The Czech government has outlined plans for a national cap on energy prices and a windfall tax, ahead of European Commission proposals set to be proposed on September 14. The Czech price cap is seen as a back-up plan in case a common EU-level approach is not reached.
At Monday’s press conference, Czech Prime Minister Petr Fiala introduced capping of prices for households at CZK6 (€0.24) per kWh of electricity and CZK3 (€0.12) per kWh of gas, which households should see already in their November bills, mitigating the current cost of living crisis. The price cap is approximately €200 per MWh (without VAT), higher than the €180/MWh price cap the European Commission is expected to announce, along with proposals to force fossil fuel firms to share their excess profits.
The measure is expected to cost CZK130bn (€5.3bn) at most, which the state will fund using dividends from state companies, as well as income from planned windfall taxes and from emission allowances.
Minister of Finance Zbynek Stanjura added that he expects income from windfall taxation next year to be CZK70bn (€2.9bn). The legislation should be in place for three years, but if the extreme circumstances bringing about the high energy prices ease, then companies won’t be obliged to pay the tax.
The European Commission will propose a levy of 33% of firms' surplus profits – defined as profits that are above 20% of their average taxable profits from the past three fiscal years, Reuters reported.
Opposition parties, including the populist ANO party of controversial ex-premier Babis and the far-right SPD have criticised the cap for being set too high and coming too late.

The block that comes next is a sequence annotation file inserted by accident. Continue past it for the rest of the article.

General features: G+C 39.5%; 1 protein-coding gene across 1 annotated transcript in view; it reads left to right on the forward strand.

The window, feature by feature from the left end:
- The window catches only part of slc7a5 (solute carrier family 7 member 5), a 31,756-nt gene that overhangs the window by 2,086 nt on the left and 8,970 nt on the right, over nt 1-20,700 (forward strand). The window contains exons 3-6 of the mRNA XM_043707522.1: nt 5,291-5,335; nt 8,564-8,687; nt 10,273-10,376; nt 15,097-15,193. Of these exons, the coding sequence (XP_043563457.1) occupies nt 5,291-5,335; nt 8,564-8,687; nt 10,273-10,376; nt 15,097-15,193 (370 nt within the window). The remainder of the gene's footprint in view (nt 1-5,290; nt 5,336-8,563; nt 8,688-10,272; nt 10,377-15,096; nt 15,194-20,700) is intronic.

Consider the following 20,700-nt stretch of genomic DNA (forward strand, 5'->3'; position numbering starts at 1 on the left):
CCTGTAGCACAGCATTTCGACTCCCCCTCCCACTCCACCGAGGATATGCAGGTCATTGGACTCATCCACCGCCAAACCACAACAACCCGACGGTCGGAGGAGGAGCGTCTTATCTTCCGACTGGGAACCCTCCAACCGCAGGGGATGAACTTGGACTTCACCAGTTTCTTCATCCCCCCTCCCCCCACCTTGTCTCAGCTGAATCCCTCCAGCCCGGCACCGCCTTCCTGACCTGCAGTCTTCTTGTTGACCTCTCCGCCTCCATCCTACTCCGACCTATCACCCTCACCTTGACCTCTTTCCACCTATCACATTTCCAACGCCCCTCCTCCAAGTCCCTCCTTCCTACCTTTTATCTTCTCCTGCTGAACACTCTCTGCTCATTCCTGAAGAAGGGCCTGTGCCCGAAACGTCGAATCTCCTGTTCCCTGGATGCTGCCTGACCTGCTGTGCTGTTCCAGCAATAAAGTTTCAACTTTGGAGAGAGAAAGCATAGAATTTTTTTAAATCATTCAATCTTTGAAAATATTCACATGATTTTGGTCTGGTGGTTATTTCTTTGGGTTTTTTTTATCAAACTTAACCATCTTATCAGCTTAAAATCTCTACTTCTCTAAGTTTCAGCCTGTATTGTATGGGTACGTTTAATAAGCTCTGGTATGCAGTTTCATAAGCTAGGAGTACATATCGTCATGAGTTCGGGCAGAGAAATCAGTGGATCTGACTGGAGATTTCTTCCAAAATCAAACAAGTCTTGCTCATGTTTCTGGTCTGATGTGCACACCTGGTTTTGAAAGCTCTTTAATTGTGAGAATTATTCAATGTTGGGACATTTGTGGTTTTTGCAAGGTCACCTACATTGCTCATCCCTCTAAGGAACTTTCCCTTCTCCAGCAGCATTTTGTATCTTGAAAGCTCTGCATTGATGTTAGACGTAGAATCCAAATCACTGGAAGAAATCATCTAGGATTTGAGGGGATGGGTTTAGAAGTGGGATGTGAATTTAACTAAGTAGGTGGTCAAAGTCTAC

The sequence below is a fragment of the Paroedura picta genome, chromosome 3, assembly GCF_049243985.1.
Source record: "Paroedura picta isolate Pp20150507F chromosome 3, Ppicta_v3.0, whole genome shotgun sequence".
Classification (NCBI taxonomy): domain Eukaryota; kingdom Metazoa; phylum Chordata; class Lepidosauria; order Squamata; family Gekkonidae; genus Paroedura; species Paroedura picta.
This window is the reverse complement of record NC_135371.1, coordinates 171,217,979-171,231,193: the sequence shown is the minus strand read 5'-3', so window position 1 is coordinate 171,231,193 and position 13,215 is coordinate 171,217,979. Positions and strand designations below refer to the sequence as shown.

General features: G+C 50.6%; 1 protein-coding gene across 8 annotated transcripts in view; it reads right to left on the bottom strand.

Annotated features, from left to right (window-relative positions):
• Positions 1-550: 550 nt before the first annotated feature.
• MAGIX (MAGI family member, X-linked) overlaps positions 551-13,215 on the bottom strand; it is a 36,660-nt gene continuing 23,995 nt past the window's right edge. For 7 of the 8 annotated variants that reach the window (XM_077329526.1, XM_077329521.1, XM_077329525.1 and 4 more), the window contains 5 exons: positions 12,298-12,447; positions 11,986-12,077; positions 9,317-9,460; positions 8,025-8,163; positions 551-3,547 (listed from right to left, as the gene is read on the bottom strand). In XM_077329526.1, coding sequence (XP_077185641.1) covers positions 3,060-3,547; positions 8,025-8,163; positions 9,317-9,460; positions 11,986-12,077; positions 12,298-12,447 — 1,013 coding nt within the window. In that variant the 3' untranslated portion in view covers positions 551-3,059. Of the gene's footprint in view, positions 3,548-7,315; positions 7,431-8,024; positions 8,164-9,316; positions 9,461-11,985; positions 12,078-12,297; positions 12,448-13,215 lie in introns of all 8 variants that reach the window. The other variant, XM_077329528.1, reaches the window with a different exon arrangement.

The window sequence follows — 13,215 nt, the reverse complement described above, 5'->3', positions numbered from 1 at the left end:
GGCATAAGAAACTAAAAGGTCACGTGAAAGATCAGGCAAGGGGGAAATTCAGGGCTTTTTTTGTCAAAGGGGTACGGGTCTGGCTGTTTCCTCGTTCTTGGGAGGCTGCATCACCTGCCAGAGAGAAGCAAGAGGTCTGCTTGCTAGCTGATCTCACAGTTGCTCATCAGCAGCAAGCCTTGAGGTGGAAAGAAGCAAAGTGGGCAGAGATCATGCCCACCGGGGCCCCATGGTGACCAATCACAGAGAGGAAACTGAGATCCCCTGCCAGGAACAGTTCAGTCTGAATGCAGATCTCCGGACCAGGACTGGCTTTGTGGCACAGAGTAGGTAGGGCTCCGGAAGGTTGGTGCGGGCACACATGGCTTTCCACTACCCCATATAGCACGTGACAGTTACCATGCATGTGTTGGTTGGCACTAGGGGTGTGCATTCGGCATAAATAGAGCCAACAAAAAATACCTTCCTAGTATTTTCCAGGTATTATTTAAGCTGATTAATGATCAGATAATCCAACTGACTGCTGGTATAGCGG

Cabinet members' public comments about introducing special taxation were in the past weeks met with criticism by Czech right-wing media, neoliberal hardliners inside Fiala’s own rightwing ODS party, as well as ANO.
Capping is also applicable to providers of public services such as hospitals and schools, as Ivan Bartos, Chairman of the Pirate Party and Minister of Regional Development, highlighted in his Facebook post, adding that “it is important to focus on the sources”.
“Energy companies have above average income today as a result or rising energy prices, this comes primarily from the pockets of the households and it is correct to return these money to the household”, posted Bartos.
Shares in CEZ, the majority state-owned utility, rose more than 4% on Tuesday on the news of the Czech government plan, because the cap was set higher and the windfall tax lower than feared. According to Reuters, analysts said the price cap would still allow CEZ to sell power at prices higher than what it was booking for this year, while shareholder payouts could also get a boost as the government looks to dividends to help pay for the support measures.
The Czech energy market is dominated by CEZ, EPH, owned by billionaires Daniel Kretinsky and Patrik Tkac, and the Sev.En group of Czech coal tycoon Pavel Tykac. According to economist Stepan Krecek, an advisor to Fiala, discussions with the energy tycoons are at an advanced stage. “It is complicated, many things can yet change. Key point is capping of the electricity prices so that the end customer pays between CZK6-10 (€0.24-0.41) per kilowatt-hour”, Krecek was quoted as saying by Seznam Zpravy last week. CEZ ally and South Bohemian governor Martin Kuba praised the approach, saying “finally all the important players are at play”.
EU energy ministers on Friday were divided over proposals for a cap on prices of Russian gas imports, pushing the idea back to the European Commission.
Czech representatives did not support the European Commission’s proposal to cap prices only of Russian gas imports at the meeting in Brussels, preferring a cap on all gas imports. Slovak and Hungarian energy ministers also opposed the idea, which they feared would cause Russia to end exports and thus lead to shortages ahead of the winter because of their countries’ high dependence on Russian imports. The measure of capping Russian gas imports was called absurd by Hungarian Foreign Minister Peter Szijjarto at the EU’s energy meeting.